Ten.Seventy-Three

1. This shade of pale pink rose in the sky.  

2. The tomatoes. I don't know what to do with this last bunch. I may need to move the pot to another spot in the yard where the sun will hit it sooner in the day. I forgot about the shift in the light.  

3. I have to untangle the hoses and attach spray nozzle before I can wash it off. But first I take a picture, realize that the "y" in You is written backward. Yes. This must have been a child. No, it doesn't really make me feel any better. 

4. I am grateful and surprised by the support and shock and anger. I wonder if maybe I made too big a deal about it. But then remember that my writing is about my truth. And the truth was/is that it still bothers me that someone, even a child who is incapable of writing their "y" the correct way, would write something like that on my driveway. I just hope I never have to see something like that again.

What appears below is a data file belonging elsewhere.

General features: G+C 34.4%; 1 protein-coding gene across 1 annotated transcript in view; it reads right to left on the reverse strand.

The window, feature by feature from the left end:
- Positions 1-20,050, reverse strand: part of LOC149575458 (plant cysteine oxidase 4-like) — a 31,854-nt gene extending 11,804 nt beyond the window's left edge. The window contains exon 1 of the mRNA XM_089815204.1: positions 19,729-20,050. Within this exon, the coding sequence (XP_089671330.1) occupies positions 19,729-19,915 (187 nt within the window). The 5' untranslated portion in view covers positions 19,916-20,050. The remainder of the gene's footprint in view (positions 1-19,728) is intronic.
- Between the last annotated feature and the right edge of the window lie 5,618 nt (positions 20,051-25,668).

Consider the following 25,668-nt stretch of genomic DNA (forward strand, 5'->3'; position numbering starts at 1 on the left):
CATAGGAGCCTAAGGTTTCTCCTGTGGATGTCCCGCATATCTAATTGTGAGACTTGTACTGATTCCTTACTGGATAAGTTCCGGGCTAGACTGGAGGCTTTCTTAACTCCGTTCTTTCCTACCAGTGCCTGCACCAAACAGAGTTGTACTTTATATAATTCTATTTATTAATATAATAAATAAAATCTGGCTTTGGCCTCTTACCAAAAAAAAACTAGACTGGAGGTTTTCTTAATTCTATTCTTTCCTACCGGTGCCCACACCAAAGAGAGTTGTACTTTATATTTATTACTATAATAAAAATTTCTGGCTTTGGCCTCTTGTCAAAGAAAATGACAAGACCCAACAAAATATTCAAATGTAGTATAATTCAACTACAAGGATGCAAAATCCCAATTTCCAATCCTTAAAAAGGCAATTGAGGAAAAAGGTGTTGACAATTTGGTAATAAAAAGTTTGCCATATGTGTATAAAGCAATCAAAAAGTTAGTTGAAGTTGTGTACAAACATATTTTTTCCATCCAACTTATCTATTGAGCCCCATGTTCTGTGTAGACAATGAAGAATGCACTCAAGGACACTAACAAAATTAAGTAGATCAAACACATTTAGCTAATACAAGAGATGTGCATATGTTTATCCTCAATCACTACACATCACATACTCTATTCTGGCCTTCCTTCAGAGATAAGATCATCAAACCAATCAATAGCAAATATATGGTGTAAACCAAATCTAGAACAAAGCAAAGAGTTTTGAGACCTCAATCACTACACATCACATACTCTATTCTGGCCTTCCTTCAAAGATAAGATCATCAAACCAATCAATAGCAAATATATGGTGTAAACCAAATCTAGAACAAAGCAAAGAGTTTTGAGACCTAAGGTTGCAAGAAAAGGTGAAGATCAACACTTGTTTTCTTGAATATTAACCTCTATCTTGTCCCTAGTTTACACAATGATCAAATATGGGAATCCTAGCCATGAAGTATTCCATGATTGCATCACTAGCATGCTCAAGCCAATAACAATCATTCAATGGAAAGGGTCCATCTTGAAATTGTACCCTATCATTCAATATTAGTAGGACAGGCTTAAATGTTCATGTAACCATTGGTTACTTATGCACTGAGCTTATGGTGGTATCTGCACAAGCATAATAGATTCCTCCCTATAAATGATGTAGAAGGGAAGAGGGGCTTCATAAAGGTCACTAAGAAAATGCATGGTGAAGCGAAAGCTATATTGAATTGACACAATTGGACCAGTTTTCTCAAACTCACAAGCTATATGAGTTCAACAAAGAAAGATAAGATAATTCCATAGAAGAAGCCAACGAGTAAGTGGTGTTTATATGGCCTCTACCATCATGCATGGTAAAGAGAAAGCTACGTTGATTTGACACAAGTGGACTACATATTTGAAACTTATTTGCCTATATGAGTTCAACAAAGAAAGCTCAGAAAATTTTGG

5. Once, in middle school we got off the bus to see portions of the sidewalks and windows covered in brown kraft paper. Overnight, someone had vandalized the school. It had been covered in swastikas and racial slurs. This would have been in 1997 or 1998 in the small, but growing, tobacco town of Kernersville, North Carolina. 

6. Which makes me think of the young boy in New Hampshire with rope burns around his neck.

7. Which makes me think of the fact that I'll be driving through New Hampshire alone. Which makes me also think about the other articles I've seen lately about racism in the northeast.  

8. Which makes me wonder how one is supposed to feel safe.  

9. He keeps asking me what's wrong. I say nothing.  

10. I play soccer with him as the sun goes down. Try to look at his face instead of the glowing orange sun as it sets behind the berm. Try to focus on this smile and the roundness of his cheeks.